John M. Bryson, McKnight Presidential Professor of Planning and Public Affairs in the Humphrey School of Public Affairs, was awarded the 2011 Dwight Waldo Award from the American Society for Public Administration.
The Dwight Waldo Award is presented to persons who have made outstanding contributions to the professional literature of public administration over an extended career. To be eligible the nominee must have had at least one article published in Public Administration Review and a minimum of 25 years of active scholarship that has furthered the discipline of public administration. The name and career summary of the Waldo Award winner will be published in Public Administration Review.
According to Professor Hal G. Rainey, Alumni Foundation Presidential Professor, of the Department of Public administration and Policy at the University of Georgia, "Strategic planning and strategic management have become ubiquitous topics in public and nonprofit administration, just as they are in business administration. Many people have done valuable work on strategic planning and strategic management, but John Bryson clearly stands as the leading scholar and expert on the application of this topic in public and nonprofit organizations. He has served for at least two decades as the primary leader and contributor on a central topic in theory and practice of public and nonprofit administration.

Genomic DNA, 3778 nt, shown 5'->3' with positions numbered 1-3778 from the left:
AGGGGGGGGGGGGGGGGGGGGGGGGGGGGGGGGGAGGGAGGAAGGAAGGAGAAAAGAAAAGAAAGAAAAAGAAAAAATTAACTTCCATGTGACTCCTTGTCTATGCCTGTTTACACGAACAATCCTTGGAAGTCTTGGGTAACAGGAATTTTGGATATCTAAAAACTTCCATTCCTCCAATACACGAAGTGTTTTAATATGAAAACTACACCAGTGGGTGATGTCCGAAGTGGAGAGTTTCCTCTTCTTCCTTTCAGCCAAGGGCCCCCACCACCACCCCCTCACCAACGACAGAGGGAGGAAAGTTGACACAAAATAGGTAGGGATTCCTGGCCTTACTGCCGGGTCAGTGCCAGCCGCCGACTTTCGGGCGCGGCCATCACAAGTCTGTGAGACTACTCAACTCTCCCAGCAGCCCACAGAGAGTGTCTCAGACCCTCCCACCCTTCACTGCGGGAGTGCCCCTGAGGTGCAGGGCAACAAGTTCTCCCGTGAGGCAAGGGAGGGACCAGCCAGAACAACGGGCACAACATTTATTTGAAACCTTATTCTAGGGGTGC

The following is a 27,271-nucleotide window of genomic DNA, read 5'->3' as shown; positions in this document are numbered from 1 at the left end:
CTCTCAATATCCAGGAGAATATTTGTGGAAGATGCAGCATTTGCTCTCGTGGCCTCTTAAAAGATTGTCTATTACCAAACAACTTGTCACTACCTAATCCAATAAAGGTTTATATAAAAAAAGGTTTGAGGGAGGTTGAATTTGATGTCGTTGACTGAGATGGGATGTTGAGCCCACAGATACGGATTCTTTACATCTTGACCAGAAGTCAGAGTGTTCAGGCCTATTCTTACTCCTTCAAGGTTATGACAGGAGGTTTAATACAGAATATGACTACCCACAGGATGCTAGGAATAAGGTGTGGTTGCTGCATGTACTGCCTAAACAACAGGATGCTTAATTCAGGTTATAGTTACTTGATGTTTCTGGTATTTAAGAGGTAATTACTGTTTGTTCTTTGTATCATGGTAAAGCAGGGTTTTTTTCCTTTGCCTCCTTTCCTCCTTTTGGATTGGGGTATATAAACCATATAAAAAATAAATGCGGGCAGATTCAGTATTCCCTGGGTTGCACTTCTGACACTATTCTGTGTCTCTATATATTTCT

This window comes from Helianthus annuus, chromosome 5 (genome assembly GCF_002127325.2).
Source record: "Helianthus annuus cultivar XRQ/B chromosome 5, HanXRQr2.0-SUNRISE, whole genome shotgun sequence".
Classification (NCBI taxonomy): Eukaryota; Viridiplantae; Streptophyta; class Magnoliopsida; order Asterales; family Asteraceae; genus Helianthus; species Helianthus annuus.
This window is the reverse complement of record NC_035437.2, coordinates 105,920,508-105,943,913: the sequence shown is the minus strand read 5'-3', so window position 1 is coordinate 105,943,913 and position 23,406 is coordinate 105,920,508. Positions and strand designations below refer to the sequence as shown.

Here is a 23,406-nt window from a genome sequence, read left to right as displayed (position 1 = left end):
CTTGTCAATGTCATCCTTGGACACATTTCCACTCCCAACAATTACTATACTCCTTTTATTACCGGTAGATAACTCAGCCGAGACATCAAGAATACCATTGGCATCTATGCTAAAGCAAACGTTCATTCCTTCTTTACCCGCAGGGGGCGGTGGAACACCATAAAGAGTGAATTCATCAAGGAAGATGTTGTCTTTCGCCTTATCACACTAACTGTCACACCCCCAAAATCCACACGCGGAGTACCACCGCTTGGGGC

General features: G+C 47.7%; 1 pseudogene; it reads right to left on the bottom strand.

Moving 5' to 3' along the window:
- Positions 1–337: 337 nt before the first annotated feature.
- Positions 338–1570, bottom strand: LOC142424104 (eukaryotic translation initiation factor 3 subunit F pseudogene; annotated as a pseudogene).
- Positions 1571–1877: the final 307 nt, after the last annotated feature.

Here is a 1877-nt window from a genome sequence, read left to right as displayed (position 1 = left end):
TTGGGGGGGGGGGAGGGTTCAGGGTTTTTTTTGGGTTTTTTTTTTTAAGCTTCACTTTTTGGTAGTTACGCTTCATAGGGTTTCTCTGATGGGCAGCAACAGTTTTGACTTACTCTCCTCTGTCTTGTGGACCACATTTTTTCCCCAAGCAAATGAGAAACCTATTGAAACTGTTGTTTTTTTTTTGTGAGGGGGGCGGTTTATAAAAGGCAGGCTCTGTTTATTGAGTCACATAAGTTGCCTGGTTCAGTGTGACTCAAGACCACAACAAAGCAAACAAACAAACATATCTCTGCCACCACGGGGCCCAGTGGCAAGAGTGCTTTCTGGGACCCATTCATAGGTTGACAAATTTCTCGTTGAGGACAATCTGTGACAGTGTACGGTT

"His record obviates the need for hyperbole because the facts speak for themselves. His books on strategic management for public and nonprofit sectors have sold over 150,000 copies... These numbers show the value of Bryson's work to a broad population of scholars and practitioners, but they are only numbers. Space constraints preclude a deeper description of the exceptionally high quality of Bryson's approach to strategic planning, and of how well-conceived it is, along with being sensible and sensitive to the realities that public and nonprofit administrators face.
"Bryson's related work on leadership and power sharing in community and collaborative settings, in
Leadership for the Common Good, and in Shared Power, was ahead of its time in the sense that it predated the current upsurge in interest in collaboration in the public and nonprofit sectors. Although Google Scholar lists 543 citations to the Leadership for the Common Good book, it has still received less attention than it deserves. His coauthored book, Visible Thinking, derives from his numerous experiences as a facilitator of community and collaborative decision-making initiatives."
More information about the Dwight Waldo Award